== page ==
Re: The dangerous myth of the "completely intuitive product"

Subject: Re: The dangerous myth of the "completely intuitive product"
From: kendal stitzel <kensti -at- KENSTI -dot- AUTO-TROL -dot- COM>
Date: Wed, 5 Jan 1994 09:05:29 MST

<jong -at- tnpubs -dot- enet -dot- dec -dot- com>

> I claim there are no non-trivial software products that truly require no user
> information (no printed documentation, no on-line documentation, and no help
> files). Further, I claim that the oft-repeated myth that such products do, or
> can, exist is damaging to our profession.

I agree. This myth recently made problems for me. People made the mistake of
believing a manager who said a product would be so intuitive that it wouldn't
need PAPER documentation (of course it would have a "robust" on-line help
system).Lo and behold as the deadline approached, the manager decided that
documentation looked pretty good after all. My department had to drop everything
to ride to the rescue.*

I used the final product a lot. The interface was pretty intuitive--AFTER I'd
gone to a training class (that also provided lots of documentation).

> There -- I've gotten it off my chest. Does anyone agree? Or am I wrong, and
> are there non-trivial intuitive programs out there?

No one has named any yet.

Steven J. Owens writes:

> The answer is that somebody told you. Whether you learn it from personal
> instruction or from a manual, automobile operation and maintenance is
> most definitely NOT "intuitive".

Amen. When I had to document how to operate a robotic vehicle system installed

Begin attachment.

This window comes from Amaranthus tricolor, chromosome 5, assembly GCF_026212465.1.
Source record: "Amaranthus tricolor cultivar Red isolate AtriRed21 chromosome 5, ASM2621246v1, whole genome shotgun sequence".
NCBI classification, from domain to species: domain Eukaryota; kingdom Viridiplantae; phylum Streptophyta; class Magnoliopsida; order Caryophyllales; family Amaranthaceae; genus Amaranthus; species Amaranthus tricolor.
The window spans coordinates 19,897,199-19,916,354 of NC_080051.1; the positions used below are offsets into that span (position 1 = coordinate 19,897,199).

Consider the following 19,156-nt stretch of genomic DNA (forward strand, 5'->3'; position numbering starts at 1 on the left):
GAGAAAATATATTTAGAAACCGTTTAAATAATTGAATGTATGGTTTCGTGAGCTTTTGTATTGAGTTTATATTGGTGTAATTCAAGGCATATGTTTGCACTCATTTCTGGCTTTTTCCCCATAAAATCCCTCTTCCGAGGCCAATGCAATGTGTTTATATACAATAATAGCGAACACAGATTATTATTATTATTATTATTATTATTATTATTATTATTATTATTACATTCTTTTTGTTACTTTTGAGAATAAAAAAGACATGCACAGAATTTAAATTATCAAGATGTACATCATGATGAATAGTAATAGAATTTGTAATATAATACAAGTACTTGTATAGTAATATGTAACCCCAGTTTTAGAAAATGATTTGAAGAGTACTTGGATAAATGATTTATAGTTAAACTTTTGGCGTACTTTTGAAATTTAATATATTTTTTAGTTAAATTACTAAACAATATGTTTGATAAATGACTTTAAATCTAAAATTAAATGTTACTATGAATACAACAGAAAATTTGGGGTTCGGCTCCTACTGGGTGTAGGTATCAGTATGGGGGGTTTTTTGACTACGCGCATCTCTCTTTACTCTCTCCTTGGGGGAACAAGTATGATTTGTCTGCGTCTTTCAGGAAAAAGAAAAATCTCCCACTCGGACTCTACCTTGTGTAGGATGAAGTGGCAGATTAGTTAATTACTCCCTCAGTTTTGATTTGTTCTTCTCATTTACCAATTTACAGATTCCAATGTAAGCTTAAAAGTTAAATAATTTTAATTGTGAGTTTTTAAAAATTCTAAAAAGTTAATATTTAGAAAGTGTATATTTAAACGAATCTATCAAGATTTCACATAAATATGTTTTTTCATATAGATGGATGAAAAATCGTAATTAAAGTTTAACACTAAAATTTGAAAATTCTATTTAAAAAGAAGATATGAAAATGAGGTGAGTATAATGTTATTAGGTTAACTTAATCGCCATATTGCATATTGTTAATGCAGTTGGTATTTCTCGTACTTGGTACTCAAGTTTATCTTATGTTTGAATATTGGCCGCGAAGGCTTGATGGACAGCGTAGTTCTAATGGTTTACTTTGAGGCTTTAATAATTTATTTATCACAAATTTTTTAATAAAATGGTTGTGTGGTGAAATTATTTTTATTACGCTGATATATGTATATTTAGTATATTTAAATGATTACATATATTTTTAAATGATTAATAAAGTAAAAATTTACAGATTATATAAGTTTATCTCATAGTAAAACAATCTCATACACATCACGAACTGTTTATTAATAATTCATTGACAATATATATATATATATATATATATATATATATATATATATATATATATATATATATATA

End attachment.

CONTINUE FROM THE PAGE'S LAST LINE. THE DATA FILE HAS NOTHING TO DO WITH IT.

in a prison, there was no guarantee that the users could even read. We relied
on multiple levels of communication: training to teach the basics (rolling a
cart to a certain spot then waving a bar code wand over a picture on a map);
job cards on the map and inside the control boxes ("push button to request
vehicles," "red light means get help"); and in-depth technical manuals for
those who maintained the system.

> The only advantages automobile interfaces have is that they're largely
> uniform, so once you know one interface you pretty much know another
> interface for an automobile of that class. Go try driving an 18 wheeler,
> or a backhoe, or a combine harvester.

Or a railroad locomotive. Some users DO find some programs and interfaces
intuitive--AFTER using such things a lot. If you know your audience well enough
to safely make that assumption, fine. But you're looking for failure if you
provide software without documentation, no matter how good the interface is.

Yours in haste from a soapbox,

Ken Stitzel (no, no, not that d`Albenas guy--he's probably
kensti -at- auto-trol -dot- com still on vacation)

* all names have been changed to protect the guilty

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